However, regardless of which university you’re applying for, take a look at the curriculum and the reading lists for your chosen universities – and contact the department if you can’t find these. See what literature they suggest reading and what they focus on over the course of the three years you’ll be studying English. See what overlap there is with your own interests and dig a bit deeper into the subject by reading some other pieces of relevant literature. Perhaps you already really like Charlotte Brontë’s Jane Eyre – in which case, try reading other books by her, or even reading her two sisters’ work (including the lesser-known Brontë sister, Anne), so you can produce a comparative reading of their ideas and styles. Alternatively, try deepening your knowledge of the period by reading some other contemporary female Victorian writers. To strengthen your understanding even further, try selecting a non-fiction book on the reading list that gives you more insight into the cultural norms and ideas that were significant at the time. If you really want to broaden your horizons, select a few texts that particularly appeal to you that offer something new – perhaps you’ve never considered postcolonial literature or psychoanalytic theory before but, now you know that there are courses and modules on them, you’re intrigued to learn about it.

Crucially, universities want you to be someone with motivation and passion for English Literature, and reading deeply and widely is by far the best way to convey this.

4. Make sure you’ve really familiarised yourself with the books in your statement

This is especially important in the case of Oxbridge, because at interview you’ll almost certainly be asked about what you’ve written about in your personal statement, so you must be prepared to answer thoughtfully and perceptively. Admissions tutors will quickly see through anything you’ve lied about or embellished on.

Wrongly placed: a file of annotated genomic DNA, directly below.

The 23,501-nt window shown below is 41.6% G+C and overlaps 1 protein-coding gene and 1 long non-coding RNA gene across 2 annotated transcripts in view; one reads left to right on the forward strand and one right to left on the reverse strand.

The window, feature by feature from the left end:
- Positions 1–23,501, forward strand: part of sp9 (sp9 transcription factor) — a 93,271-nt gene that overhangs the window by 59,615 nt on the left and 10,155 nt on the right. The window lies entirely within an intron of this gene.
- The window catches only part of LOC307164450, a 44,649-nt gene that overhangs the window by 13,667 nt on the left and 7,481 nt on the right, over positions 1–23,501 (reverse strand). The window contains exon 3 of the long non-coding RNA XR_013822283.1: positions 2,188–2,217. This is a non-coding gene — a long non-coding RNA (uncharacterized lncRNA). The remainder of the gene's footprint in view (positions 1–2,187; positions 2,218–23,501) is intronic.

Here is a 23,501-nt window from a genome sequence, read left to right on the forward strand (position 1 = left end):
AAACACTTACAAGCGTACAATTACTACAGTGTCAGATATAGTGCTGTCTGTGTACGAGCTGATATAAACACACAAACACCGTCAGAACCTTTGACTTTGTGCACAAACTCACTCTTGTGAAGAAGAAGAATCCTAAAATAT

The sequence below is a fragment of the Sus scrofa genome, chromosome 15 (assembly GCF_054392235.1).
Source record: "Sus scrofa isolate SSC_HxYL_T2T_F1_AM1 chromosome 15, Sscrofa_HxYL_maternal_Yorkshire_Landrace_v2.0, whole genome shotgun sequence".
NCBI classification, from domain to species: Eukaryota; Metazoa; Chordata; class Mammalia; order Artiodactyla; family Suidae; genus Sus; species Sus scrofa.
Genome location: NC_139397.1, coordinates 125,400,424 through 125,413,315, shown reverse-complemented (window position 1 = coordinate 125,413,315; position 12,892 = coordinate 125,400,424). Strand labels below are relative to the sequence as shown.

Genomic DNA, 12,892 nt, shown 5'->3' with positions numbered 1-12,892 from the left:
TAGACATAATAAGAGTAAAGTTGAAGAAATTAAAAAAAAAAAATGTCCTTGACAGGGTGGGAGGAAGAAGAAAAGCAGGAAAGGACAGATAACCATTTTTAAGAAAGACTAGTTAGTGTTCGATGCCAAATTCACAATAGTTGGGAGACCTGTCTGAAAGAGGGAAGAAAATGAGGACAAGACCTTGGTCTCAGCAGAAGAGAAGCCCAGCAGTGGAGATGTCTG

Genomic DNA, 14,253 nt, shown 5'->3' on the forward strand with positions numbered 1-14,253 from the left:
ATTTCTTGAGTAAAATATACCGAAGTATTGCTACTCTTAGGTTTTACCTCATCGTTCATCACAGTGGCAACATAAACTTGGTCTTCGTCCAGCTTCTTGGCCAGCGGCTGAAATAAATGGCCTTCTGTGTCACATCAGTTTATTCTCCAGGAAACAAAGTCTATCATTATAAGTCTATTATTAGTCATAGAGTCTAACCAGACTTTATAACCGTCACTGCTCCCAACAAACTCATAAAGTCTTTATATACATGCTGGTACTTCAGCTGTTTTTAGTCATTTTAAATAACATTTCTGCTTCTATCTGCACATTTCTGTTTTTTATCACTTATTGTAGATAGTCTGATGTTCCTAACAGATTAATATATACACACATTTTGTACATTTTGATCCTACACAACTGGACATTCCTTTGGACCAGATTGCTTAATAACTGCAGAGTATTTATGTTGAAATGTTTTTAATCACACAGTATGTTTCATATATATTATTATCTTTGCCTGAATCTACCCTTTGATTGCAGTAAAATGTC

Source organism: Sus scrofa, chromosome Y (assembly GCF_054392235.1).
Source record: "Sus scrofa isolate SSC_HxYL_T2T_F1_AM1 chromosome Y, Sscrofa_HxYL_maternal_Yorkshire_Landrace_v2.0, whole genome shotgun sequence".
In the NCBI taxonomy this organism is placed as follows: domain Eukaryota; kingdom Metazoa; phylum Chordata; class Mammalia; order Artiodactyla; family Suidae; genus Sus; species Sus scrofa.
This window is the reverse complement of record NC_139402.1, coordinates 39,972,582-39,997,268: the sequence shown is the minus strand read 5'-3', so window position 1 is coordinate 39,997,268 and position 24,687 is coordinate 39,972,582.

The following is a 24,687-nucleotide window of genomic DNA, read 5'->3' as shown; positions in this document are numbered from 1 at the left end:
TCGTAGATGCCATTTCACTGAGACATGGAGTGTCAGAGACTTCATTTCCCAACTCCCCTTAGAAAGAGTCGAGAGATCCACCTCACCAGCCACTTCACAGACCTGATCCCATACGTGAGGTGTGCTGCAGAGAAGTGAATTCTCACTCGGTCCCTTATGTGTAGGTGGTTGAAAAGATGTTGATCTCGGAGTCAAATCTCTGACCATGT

However, it’s important in any application, Oxbridge or not, since you need to stand out to your university – and the best way to do that is to thoroughly know the books you’ve mentioned in order to write genuinely perceptive things about them. It’s not enough to have simply read the books you mention once, because that will only enable you to provide a very cursory and superficial reading of the texts. Even if the books you’ve read so far in your academic career aren’t hugely challenging, a thoughtful and deep reading of The Great Gatsby (or another text you read in school) is much more impressive than a surface reading of Ulysses.

Phase Two: Writing

Once you’ve done all the above, it’s time to start writing. The bulk of the work is in the preparation, but once you’ve started writing, there are still important things to do and to avoid.

  • Avoid clichés and platitudes

Phrases such as “I’ve been reading books since before I can remember,” “I have a thirst for knowledge,” and “passionate about English” are all clichés that immediately and automatically bore an English admissions department. It’s essential to set yourself apart – the best English students are the ones who have a very honed sense of how the English language can be used to powerful effect – after all, a good critic of literature can observe this in the texts they read, and therefore should be able to use language effectively themselves. Originality and linguistic flair are crucial in a very strong English personal statement.

  • Demonstrate why you want to study English

At its core, a personal statement should tell the reader two things – why you want to study English and why they should choose you to study English at their university. Again, this is about displaying your enthusiasm and your ability to study that subject higher level. The only real way of convincing your reader of this is by demonstrating them. By showing that you’re someone capable of perceptive thought about literature, you’re showing your enthusiasm for doing it.

It’s not enough to simply say you love English Literature. The adage about creative writing, ‘show, don’t tell’ is just as true here as it is with any piece of fiction. Writing a statement such as ‘My mother was angry’ is much less evocative than a description that demonstrates her anger, such as ‘my mother’s footsteps resounded heavily down the corridor and, when she finally burst in through my bedroom door, her cheeks were beetroot-red with fury.’

In English personal statements, it’s similarly crucial to show rather than tell. Simply name-dropping a list of impressive-sounding authors doesn’t show your university tutors any real level of investment in or enthusiasm for the subject, and is generally the mark of a bad personal statement. Bad statements just say generic things about texts, such as ‘I found [insert book/author/play] interesting.’ It’s not enough to say ‘I really enjoyed reading Vladimir Nabokov’s Lolita last summer;’ instead, really delve into what you enjoyed about it. For example, you could discuss how Nabokov’s rich and dense use of language, derived from the genre of love poetry, seduces the reader into sympathising with the monstrous protagonist and calls our morality into question.